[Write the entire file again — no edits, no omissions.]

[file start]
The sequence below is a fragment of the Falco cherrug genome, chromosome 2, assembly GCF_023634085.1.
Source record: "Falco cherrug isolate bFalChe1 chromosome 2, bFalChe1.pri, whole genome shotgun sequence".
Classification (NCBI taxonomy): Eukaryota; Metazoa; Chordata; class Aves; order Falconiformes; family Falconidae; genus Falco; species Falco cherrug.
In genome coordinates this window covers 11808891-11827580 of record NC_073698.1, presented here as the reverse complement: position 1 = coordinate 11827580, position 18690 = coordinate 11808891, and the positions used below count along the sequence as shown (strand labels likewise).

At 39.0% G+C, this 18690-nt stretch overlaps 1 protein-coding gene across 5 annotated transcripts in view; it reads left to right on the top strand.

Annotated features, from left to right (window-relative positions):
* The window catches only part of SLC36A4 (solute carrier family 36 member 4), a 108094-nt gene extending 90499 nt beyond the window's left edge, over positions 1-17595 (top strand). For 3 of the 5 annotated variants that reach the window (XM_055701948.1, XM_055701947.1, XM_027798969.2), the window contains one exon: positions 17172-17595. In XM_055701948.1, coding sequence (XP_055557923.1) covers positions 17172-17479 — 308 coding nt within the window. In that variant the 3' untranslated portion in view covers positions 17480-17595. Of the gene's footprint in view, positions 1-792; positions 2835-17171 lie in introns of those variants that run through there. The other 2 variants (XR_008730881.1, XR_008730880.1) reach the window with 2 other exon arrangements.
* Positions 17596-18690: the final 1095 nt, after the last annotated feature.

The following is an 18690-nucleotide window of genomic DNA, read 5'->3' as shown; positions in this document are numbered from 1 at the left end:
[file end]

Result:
The sequence below is a fragment of the Falco cherrug genome, chromosome 2, assembly GCF_023634085.1.
Source record: "Falco cherrug isolate bFalChe1 chromosome 2, bFalChe1.pri, whole genome shotgun sequence".
Classification (NCBI taxonomy): Eukaryota; Metazoa; Chordata; class Aves; order Falconiformes; family Falconidae; genus Falco; species Falco cherrug.
In genome coordinates this window covers 11808891-11827580 of record NC_073698.1, presented here as the reverse complement: position 1 = coordinate 11827580, position 18690 = coordinate 11808891, and the positions used below count along the sequence as shown (strand labels likewise).

At 39.0% G+C, this 18690-nt stretch overlaps 1 protein-coding gene across 5 annotated transcripts in view; it reads left to right on the top strand.

Annotated features, from left to right (window-relative positions):
* The window catches only part of SLC36A4 (solute carrier family 36 member 4), a 108094-nt gene extending 90499 nt beyond the window's left edge, over positions 1-17595 (top strand). For 3 of the 5 annotated variants that reach the window (XM_055701948.1, XM_055701947.1, XM_027798969.2), the window contains one exon: positions 17172-17595. In XM_055701948.1, coding sequence (XP_055557923.1) covers positions 17172-17479 — 308 coding nt within the window. In that variant the 3' untranslated portion in view covers positions 17480-17595. Of the gene's footprint in view, positions 1-792; positions 2835-17171 lie in introns of those variants that run through there. The other 2 variants (XR_008730881.1, XR_008730880.1) reach the window with 2 other exon arrangements.
* Positions 17596-18690: the final 1095 nt, after the last annotated feature.

The following is an 18690-nucleotide window of genomic DNA, read 5'->3' as shown; positions in this document are numbered from 1 at the left end: